Parent v Teenager – The Internet Wars

If you’re lucky enough to live in the Land of Unlimited Downloads, you won’t have heard of the Internet Wars. It’s shaping up to be the biggest battlefield between parents and their teenagers this world has ever seen. Well, maybe the biggest this country has ever seen. City? Well, okay, so it’s only my house but it’s definitely big.

Here in the Land of We’ll Screw You Over Every Chance We Get, unlimited Internet downloads are a luxury and an expensive one at that. Well, not so expensive if you’re prepared to sign up with an ISP with an unreliable performance record. So you can download all you want, provided you’re happy for it to take a week on snail speed.

Choosing an Internet plan in Complex Country takes a PhD in mathematical analysis. I’ve been told that in some countries, the decision to connect to the Internet comes down to “Will we have the Internet or not?” If only.

The decision here is “How much download do we need? How fast do we want it to go? What do we actually have access to? How reliable is the ISP? How much will it cost?” That last question is hard to quantify as all the other variables come in a dizzying array of options. It’s like comparing apples to toasters.

I’m told we are also paying through a Cyrano-sized nose for Internet access compared to other countries. I don’t know why. It’s a general trend across most technology in this country. Perhaps it’s just a carry over from the days when it took 3 months to deliver the post via ship. “All communication must henceforth be slow and expensive.”

So, why the Internet Wars? The battle comes into play when demand outstrips supply. Or, in other words, when the 12-year-old downloads half your monthly allowance in the first week. Cue Parental Rant.

If you manage to survive to the end of the billing cycle without getting shaped onto dial-up speed, there’s a chance the UN Peacekeepers could go home. But beware the last minute Charge of the Light Brigade as they charge through the last of your download in two hours, leaving you to update your blog later in the evening in a ‘hit Save Draft, go make a cup of tea’ cycle of pain.

Cue Parental Rant. Again.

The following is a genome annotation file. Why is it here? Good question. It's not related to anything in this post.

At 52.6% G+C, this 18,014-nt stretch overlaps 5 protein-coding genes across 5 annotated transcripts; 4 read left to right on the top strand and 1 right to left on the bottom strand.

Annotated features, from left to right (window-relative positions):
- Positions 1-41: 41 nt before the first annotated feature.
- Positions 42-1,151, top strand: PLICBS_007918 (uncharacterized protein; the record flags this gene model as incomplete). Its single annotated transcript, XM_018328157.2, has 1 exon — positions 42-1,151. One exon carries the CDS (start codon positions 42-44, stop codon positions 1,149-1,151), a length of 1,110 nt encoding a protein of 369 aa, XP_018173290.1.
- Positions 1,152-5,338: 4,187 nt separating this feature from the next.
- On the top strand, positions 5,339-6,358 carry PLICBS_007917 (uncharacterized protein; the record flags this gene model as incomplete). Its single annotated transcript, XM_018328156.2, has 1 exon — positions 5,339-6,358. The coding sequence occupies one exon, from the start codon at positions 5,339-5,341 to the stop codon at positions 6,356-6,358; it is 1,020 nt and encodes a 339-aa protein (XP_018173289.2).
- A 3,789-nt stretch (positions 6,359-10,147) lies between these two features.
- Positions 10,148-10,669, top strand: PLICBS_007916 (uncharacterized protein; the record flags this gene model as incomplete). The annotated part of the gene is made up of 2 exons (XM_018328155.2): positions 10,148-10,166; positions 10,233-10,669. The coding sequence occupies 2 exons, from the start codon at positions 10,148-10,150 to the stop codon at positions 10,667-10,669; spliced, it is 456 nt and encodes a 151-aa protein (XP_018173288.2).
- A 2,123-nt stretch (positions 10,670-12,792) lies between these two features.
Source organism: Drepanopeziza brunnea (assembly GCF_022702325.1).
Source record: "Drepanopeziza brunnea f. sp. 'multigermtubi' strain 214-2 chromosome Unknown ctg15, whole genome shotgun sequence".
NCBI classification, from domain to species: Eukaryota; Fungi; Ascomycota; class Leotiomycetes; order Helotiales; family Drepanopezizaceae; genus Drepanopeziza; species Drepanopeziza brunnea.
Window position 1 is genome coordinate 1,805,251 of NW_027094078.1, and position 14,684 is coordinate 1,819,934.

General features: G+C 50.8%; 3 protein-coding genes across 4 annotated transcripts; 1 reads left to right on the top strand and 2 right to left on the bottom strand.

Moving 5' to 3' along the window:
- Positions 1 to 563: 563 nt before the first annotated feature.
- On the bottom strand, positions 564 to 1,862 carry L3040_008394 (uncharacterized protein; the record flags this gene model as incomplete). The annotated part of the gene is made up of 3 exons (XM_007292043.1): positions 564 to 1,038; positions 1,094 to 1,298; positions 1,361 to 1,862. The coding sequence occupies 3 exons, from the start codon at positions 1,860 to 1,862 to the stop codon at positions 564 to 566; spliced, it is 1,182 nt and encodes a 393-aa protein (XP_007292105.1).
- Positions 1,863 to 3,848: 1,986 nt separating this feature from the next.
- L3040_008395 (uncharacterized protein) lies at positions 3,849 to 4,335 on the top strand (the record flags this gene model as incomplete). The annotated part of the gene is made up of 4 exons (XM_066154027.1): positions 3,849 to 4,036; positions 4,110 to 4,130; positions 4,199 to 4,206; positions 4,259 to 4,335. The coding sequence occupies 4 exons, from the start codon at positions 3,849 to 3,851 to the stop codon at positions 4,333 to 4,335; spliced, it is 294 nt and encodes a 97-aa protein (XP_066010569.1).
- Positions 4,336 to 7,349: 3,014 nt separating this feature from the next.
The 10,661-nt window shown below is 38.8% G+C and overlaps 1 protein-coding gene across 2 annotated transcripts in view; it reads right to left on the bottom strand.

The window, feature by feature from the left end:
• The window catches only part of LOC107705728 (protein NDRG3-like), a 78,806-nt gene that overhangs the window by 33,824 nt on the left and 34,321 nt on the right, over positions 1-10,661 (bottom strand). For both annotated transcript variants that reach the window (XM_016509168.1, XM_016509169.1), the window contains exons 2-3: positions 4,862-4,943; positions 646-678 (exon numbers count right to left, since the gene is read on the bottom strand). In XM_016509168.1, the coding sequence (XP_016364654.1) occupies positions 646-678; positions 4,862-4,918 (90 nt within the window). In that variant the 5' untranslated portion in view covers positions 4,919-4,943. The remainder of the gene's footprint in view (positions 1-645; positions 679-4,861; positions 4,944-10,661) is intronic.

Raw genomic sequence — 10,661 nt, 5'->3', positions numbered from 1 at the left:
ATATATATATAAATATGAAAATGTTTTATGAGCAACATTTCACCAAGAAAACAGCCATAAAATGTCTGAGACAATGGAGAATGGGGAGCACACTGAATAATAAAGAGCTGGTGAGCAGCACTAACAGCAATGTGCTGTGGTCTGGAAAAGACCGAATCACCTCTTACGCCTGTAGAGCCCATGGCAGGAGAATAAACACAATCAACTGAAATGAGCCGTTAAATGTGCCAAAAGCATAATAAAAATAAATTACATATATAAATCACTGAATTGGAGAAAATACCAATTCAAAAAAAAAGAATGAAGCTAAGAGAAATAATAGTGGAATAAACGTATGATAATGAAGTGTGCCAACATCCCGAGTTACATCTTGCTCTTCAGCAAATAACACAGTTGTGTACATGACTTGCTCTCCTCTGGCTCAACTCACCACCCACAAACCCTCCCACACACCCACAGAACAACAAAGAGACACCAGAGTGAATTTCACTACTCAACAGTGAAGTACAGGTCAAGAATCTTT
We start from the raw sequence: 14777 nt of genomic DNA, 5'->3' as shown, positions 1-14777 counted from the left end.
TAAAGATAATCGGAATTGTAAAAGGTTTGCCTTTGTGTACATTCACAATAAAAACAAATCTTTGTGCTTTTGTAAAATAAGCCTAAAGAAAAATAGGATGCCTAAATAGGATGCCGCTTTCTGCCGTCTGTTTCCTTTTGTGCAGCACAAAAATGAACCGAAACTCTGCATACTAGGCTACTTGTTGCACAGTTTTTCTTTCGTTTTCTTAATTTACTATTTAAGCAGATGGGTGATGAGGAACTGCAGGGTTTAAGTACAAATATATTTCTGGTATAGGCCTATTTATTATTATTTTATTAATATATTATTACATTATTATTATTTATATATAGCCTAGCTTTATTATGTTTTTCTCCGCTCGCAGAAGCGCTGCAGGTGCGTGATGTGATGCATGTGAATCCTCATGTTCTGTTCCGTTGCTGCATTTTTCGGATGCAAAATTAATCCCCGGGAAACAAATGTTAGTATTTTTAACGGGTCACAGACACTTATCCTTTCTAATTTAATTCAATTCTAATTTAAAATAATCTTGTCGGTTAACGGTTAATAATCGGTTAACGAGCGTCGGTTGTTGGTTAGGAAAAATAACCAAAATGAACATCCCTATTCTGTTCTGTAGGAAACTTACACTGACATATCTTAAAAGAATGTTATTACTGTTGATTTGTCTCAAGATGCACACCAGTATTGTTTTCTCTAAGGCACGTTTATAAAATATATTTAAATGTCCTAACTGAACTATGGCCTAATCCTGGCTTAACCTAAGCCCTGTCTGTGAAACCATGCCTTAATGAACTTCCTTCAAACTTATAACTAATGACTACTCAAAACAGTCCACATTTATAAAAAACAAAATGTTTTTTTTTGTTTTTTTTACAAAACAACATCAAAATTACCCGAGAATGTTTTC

Parental regulation rarely works. Let’s face it, most six-year-olds know more than we do about technology. They’re wizards at getting around restrictions. Throw a technologically-advanced, propeller-hat-wearing 17-year-old into the mix and you’ve lost the war before you even get out of boot camp.

But just as it seems time to pull out the white flag, free-market forces and self-regulation can come to the rescue. The day after one loud battle in which the words “unreasonable”, “selfish” and “if you want more download you can pay for it yourself” were at the fore, this appeared on the wall next to the computer:

Internet Rules

The war is probably not over but at least there’s a temporary ceasefire.

Postscript: I haven’t even touched on the battle to control what they’re actually accessing on the Internet. That’s like my own private Waterloo. With me as the short Corsican.



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Parents Get Peer Pressure Too

“Mum, it says it’s BYO alcohol. If you’re under 18, you just need a permission note from your parents.” My 17-year-old son was giving me the details to the latest 18th birthday party. I stared at him. “Well, I’m sorry but I’m not giving you permission.” He gave me a look of disappointment mixed with resignation. I could almost hear the voice in his head, “Great. I’ll probably be the only one”.

One of the toughest things I’ve found in parenting is finding the balance between maintaining my principles in regard to my parenting choices and helping my children navigate the tricky social world of school.

Parents get peer pressure too.

Pressure to buy the right toys, to see the right movies, to watch the right tv shows. It would be easy for us to limit them in any way we wanted, but it’s our children who have to bear the brunt of every decision we make in how they are then treated by their peers. It’s a delicate balancing act between giving in just enough to make life a little easier for them and holding fast to firm beliefs in what is right for them.

Gaming Hands

We refused to buy our boys one of those games consoles until our eldest was about 14. When we did relent (partly through a lack of ideas of what else we could give three boys for Christmas – there’s only so much Lego you can buy), we bought the one we thought we could live with. It wasn’t the coolest one or the most popular and we know lots of their friends have the other brands, but that was as far as we were prepared to go in compromising on our parenting principles.

Kids aren’t the only ones to cop it from their peers, either. We’ve certainly had comments from other parents saying that we’re being too tough or asking just how bad would it be if we let them have/see/do whatever.

I can live with the pressure from other parents. It’s watching my children fight to fit in when they can’t just follow the crowd that makes it tough.

Just Say No

After the look from my 17-year-old, I back-pedalled a little and said, “I’ll think about it”. I did and came to the same conclusion. I had asked myself, “What do I want to teach him here?” and realised I sure didn’t want to teach him you should go against what you strongly believe to be right just to fit in. This is exactly what we shouldn’t be teaching our teenagers. ‘Just Say No’ has to be a mantra for parents as much as the kids.

But sometimes it’s about compromise. I bought him some fancy schmancy non-alcoholic ginger beer that came in the same sort of bottles as alcoholic alternatives so he could have a ‘drink’ in his hand without us having to give in to peer pressure.

He had a great time.

And he wasn’t “the only one”.

Peer Pressure



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